When the Magic Goes Away

Scene: First day of second grade. Kids running around, showing off new backpacks, new shoes, same uniforms though. 

The teacher clears her throat and announces, “Let’s write a journal entry about what we did over summer vacation.”

Tiny-Carrie, with pigtails and an already messy desk, glances around at her classmates. They’re talking as they write. Disneyworld, Disneyworld, Disneyland, France, a cruise in the Caribbean (with Disney Characters.)

Tiny-Carrie’s summer had been fun, but, not like her classmates. She’d hung out with her Grandmas, learned to make cookies, played  make-believe in her backyard and loved every minute of it. Until her classmates started talking about the Disney princesses they’d met. A bit of fear crept into her brain, whispering that her summer had been stupid, that she was lame and a loser.

But, Carrie never liked being told what to do. Not by a teacher, and definitely not by some dumb, negative voice.

So, Carrie put pencil to paper, and began to write. She might not have traveled, but she had read. A book called THE BOGGART by Susan Cooper had launched an all-summer quest to learn everything about Loch Ness, its mythical monster and the magical-seeming land of Scotland. She’d even worked her way through “grownup” books explaining just how a monster might exist in the loch, and cookbooks about how to make “oatcakes.”

She wrote a story about going to Scotland, and all the things she’d experienced there. And as she wrote, it felt real to her. It felt just as fun, as exciting as her classmates “true” stories about Disneyland. Tiny-Carrie may not have traveled, but she had read. Now, in writing what she read, it was like real magic, making something out of thin air.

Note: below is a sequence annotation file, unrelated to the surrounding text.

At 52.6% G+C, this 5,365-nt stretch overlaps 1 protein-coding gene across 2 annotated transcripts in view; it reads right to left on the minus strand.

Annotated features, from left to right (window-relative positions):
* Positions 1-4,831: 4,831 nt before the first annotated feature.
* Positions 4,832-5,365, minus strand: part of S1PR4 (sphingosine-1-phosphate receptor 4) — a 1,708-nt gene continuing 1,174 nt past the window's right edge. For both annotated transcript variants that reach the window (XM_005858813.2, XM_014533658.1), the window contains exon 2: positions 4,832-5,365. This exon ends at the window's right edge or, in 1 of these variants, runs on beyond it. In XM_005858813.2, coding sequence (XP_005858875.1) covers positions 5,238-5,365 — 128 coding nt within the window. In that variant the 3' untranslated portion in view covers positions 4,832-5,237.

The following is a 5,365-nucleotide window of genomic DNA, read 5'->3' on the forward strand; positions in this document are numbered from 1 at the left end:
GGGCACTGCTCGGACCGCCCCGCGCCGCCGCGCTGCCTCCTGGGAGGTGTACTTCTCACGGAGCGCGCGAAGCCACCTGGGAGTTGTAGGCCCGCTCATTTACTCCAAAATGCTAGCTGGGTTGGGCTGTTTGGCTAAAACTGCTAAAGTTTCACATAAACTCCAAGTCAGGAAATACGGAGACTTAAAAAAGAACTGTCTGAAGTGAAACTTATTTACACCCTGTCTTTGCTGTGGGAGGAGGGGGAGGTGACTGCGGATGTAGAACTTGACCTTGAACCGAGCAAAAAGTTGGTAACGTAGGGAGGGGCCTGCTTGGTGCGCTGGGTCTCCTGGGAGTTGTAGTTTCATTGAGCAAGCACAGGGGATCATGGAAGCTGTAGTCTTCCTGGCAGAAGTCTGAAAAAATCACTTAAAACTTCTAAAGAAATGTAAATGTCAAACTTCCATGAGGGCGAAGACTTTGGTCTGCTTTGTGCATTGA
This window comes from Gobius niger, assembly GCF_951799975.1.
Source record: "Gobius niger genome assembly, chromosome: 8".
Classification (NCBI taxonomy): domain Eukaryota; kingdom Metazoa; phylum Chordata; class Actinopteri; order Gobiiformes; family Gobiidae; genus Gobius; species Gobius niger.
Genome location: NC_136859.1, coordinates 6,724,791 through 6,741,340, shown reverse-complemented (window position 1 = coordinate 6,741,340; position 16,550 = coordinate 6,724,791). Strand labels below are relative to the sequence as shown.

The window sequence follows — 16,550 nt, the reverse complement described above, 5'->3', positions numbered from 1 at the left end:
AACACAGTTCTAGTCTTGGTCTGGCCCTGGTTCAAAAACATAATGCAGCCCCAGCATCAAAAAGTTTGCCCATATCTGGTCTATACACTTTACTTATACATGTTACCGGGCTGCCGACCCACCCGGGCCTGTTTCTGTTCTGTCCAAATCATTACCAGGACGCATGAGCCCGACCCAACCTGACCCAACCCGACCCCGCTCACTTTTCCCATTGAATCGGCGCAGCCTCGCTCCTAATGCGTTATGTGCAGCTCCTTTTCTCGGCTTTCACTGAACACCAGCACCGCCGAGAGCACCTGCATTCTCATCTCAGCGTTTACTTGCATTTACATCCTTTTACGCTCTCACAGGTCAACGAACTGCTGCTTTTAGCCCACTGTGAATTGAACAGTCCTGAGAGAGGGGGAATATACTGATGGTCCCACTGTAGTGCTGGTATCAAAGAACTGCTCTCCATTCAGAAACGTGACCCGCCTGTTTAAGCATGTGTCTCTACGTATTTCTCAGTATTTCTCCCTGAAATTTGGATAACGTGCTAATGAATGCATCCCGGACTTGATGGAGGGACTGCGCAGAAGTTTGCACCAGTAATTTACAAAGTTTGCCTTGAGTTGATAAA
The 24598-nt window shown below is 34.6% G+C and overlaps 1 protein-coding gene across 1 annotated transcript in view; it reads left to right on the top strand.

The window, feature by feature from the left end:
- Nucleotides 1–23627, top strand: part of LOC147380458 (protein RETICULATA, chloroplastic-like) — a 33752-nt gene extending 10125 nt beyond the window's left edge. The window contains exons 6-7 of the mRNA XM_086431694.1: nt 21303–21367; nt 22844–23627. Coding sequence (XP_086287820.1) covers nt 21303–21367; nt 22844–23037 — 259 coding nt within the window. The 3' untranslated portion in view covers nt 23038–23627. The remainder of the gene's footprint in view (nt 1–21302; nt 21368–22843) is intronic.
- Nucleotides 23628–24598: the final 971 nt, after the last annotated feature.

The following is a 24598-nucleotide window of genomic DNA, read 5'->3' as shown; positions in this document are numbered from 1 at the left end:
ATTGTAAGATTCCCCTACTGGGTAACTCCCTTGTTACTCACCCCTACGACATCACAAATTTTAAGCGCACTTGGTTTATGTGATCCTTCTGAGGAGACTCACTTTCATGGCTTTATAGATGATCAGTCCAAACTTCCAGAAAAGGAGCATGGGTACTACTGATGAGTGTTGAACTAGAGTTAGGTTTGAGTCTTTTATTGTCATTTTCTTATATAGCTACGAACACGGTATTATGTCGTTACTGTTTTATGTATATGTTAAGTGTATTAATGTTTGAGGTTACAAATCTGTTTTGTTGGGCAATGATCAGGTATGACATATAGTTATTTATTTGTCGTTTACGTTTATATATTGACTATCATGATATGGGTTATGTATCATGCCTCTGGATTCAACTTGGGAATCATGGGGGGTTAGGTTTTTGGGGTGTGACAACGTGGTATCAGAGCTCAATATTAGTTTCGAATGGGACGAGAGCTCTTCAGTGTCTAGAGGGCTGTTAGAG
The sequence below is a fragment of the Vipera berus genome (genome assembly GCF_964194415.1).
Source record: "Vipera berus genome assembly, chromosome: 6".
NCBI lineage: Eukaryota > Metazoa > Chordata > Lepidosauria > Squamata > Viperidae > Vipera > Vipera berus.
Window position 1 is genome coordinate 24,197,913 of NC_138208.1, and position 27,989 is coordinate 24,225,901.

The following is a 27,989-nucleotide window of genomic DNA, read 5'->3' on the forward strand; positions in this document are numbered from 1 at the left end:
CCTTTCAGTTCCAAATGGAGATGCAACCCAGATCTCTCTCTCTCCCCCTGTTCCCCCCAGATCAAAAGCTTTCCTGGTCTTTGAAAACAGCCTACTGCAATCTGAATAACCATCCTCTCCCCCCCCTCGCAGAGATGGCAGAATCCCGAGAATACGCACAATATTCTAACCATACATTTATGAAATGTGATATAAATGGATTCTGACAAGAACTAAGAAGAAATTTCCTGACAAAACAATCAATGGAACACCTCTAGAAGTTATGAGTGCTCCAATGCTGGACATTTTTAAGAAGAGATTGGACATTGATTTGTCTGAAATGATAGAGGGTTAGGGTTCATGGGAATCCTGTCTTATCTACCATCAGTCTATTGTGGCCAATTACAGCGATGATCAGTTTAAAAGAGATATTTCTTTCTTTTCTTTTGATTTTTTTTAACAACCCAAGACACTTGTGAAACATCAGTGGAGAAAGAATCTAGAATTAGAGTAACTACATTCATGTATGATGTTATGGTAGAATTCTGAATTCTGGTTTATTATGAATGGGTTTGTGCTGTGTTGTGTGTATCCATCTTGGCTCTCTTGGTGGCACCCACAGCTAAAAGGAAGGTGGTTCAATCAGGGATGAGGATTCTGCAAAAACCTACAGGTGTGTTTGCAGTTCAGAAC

That’s what writing has always been to me. Over the years, I wrote my way out of countless bad feelings, out of fear about a surgery, or heartbreak over a person who didn’t like me back. My stories, although they were fictional and full of fantastic events, were woven with real truths, and real emotions.  Re-reading them is re-reading a diary, even if it’s set in a magical land, and the main character is a red-headed warrior-princess sneaking into royal balls, instead of an awkward fourteen-year-old Carrie dreaming about attending prom.

Nothing I write is autobiographical, but it’s all true to my heart. Be cause of that, perhaps, I’d been reluctant to share my words with others. These stories were part of my very DNA. I couldn’t let random people examine them for flaws any more then I could appear naked on a subway stop and shout “JUDGE MY BODY!”

Until, a few years ago, I decided t I’d written a story I felt I needed to share. It, like so many others, had come out of heartbreak. My firm had layoffs, and as I job-searched and worried, I lost myself in a fictional world, comforting myself with words. But the story grew from there. I let my best friend read it, and it made her cry (in a good way.) She urged me to share it with others.